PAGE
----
I accept the reality that in 8th grade we like the wrong people for the wrong reasons. Do we do the same as voters? I’m continually struck by the incongruence between the values of Obama’s voters, and his own values. How many would claim to support such reckless spending on credit, to the tune of trillions of dollars? How many would encourage him to increase the taxes of their employers and to discourage private charity? How many appreciate the copious examples of double-speak, with plenty of examples to be found here. Is he so cool to transcend all of that? I guess so…for now. But in the long run, isn't it better that the most liberating and proven ideas win the day, not the coolest candidate?
Corbusier comments: For a good dose of 'liberating and proven ideas' that win the day, I suggest taking the time to read a superb lecture given by Charles Murray of the American Enterprise Institute. Murray's pioneering sociological research on education, the welfare state and human accomplishment offers insights that are quite disturbing to many of those consumed by leftist assumptions even as it describes society far more realistically. While his speech is generally directed at America's elites needing to rediscover the roots of American exceptionalism, he points to our contemporary elite class being more preoccupied in seeming cool and posing as Europeans rather than reexaming fundamental ideas that we inherit from a long and rich historical tradition. The socialist political experiments of the twentieth century seem to inspire many of our elites, since they entertain notions of remaking humanity and recalibrating natural social inequalities. Yet it's a fundamentally adolescent conceit as Murray remarks:
The twentieth century was a very strange century, riddled from beginning to end with toxic political movements and nutty ideas. For some years a metaphor has been stuck in my mind: the twentieth century was the adolescence of Homo sapiens. Nineteenth-century science, from Darwin to Freud, offered a series of body blows to ways of thinking about human beings and human lives that had prevailed since the dawn of civilization. Humans, just like adolescents, were deprived of some of the comforting simplicities of childhood and exposed to more complex knowledge about the world. And twentieth-century intellectuals reacted precisely the way that adolescents react when they think they have discovered Mom and Dad are hopelessly out of date. They think that the grown-ups are wrong about everything. In the case of twentieth-century intellectuals, it was as if they thought that if Darwin was right about evolution, then Aquinas is no longer worth reading; that if Freud was right about the unconscious mind, the Nicomachean Ethics had nothing to teach us.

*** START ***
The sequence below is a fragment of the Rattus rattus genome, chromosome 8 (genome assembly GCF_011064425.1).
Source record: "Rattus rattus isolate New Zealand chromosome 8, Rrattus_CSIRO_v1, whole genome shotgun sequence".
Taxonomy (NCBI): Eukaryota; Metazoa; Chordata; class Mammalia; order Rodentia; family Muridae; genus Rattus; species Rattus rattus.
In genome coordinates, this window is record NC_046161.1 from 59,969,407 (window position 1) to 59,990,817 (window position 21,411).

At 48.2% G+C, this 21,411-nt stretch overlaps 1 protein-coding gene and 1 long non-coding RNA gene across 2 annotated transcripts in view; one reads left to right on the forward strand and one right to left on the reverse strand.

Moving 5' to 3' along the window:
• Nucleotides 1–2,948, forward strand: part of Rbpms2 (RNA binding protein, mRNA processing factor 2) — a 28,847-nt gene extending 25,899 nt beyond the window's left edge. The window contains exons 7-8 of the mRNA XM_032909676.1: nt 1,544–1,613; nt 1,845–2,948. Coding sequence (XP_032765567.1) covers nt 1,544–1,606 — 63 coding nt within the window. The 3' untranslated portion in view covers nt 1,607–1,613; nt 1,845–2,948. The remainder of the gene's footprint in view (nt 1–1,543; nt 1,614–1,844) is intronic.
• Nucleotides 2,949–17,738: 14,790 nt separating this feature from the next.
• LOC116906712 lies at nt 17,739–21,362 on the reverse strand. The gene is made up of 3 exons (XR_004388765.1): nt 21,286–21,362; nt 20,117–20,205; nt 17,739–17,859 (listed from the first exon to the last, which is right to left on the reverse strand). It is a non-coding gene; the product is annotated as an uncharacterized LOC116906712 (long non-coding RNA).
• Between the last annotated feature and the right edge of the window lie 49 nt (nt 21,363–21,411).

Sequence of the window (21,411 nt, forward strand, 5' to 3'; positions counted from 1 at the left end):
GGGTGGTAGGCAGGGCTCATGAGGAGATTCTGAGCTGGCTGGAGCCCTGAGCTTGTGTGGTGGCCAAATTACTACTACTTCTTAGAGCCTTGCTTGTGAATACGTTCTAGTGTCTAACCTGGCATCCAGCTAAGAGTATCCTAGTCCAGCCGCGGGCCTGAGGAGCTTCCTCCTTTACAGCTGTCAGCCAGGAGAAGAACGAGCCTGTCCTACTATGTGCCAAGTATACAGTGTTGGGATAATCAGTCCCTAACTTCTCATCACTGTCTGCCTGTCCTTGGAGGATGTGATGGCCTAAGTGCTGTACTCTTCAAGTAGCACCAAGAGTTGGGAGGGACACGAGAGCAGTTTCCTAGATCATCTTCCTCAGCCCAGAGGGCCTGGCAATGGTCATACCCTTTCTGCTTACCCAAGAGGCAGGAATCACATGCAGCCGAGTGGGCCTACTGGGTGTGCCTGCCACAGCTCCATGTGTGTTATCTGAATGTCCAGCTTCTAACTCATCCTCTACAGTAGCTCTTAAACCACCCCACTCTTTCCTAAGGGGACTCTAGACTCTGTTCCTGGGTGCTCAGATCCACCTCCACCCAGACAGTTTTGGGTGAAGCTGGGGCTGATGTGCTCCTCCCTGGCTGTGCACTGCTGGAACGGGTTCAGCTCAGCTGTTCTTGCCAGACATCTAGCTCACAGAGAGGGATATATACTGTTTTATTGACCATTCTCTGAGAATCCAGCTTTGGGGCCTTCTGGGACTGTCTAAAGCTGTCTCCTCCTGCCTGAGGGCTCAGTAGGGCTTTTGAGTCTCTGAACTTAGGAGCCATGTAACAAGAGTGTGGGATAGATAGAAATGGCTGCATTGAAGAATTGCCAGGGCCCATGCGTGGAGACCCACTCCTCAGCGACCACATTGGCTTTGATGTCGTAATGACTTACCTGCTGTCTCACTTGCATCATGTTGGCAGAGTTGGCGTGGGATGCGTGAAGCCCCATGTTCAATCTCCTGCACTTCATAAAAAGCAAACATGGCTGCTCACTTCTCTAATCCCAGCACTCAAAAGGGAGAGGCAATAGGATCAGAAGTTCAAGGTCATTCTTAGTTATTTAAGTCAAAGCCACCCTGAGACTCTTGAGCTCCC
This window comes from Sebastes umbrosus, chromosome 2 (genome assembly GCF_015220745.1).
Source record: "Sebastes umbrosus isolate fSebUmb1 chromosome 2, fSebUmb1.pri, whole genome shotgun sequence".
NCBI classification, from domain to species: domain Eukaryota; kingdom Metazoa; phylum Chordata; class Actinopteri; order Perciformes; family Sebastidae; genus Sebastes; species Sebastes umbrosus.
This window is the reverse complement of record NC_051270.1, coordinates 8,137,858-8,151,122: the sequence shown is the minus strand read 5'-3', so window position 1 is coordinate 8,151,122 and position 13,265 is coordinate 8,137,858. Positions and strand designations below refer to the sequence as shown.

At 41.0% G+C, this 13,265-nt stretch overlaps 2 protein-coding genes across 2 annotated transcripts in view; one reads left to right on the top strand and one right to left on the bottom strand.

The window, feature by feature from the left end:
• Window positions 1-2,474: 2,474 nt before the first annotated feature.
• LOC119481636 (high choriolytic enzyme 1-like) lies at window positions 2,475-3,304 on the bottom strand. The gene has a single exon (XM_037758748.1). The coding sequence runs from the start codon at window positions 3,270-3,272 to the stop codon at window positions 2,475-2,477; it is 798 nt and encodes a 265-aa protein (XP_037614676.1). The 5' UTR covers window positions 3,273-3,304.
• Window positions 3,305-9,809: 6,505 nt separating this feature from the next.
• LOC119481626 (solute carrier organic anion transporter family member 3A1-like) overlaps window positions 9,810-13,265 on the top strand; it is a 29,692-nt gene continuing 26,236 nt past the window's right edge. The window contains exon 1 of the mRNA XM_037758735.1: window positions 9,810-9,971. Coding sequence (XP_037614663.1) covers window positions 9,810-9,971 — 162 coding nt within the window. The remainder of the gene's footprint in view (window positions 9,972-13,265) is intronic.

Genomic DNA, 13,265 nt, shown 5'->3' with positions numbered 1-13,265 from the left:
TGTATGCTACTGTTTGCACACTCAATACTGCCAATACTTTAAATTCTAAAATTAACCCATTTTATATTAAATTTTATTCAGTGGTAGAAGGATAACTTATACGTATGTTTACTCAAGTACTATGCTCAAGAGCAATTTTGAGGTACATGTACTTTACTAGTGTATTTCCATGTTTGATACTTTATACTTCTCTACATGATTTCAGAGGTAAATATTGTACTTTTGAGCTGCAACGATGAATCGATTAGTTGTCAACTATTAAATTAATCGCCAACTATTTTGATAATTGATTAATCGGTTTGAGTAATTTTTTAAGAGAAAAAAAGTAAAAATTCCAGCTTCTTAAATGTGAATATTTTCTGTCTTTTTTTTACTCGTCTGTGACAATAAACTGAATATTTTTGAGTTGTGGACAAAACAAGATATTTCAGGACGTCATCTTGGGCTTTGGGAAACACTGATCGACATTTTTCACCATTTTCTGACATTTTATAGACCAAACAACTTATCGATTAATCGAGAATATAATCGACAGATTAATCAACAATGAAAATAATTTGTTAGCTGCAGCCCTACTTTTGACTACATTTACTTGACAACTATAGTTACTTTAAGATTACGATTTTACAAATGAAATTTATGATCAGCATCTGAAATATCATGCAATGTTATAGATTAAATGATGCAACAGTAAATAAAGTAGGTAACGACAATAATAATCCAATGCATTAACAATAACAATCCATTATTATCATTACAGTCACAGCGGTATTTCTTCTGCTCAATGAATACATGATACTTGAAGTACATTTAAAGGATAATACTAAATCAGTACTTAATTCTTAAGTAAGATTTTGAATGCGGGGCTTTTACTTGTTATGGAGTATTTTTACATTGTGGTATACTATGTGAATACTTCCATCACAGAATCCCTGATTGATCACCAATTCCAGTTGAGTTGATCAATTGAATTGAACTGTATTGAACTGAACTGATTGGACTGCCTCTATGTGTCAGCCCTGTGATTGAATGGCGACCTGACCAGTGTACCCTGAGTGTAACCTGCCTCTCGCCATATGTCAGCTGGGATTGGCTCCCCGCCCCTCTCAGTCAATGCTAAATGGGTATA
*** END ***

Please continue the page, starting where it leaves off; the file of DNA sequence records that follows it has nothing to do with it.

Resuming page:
The nice thing about adolescence is that it is temporary, and, when it passes, people discover that their parents were smarter than they thought. I think that may be happening with the advent of the new century, as postmodernist answers to solemn questions about human existence start to wear thin--we're growing out of adolescence. The kinds of scientific advances in understanding human nature are going to accelerate that process. All of us who deal in social policy will be thinking less like adolescents, entranced with the most titillating new idea, and thinking more like grown-ups.
As Relieveddebtor has written above, part of being cool is to reject the status quo and being completely confident in rejecting the wisdom of the past. Speaking as an architect, it's safe to say that the appeal of modern architecture is that it looks 'cool' compared to the 'stodgy' traditional styles. The problem with being cool is staying cool, since it is such an ephemeral thing. It is supremely difficult to achieve timelessness in the modern idiom, but relatively simple when following traditional design rules. Despite this temporary luster that supposedly 'cool' modern architecture brings, it exacts tremendous permanent costs by ruining our cityscapes and impoverishing urban life. There is a huge price to pay for adolescent experiments and the refusal to govern as a grown-up.
UPDATE: Peggy Noonan hints at these themes here.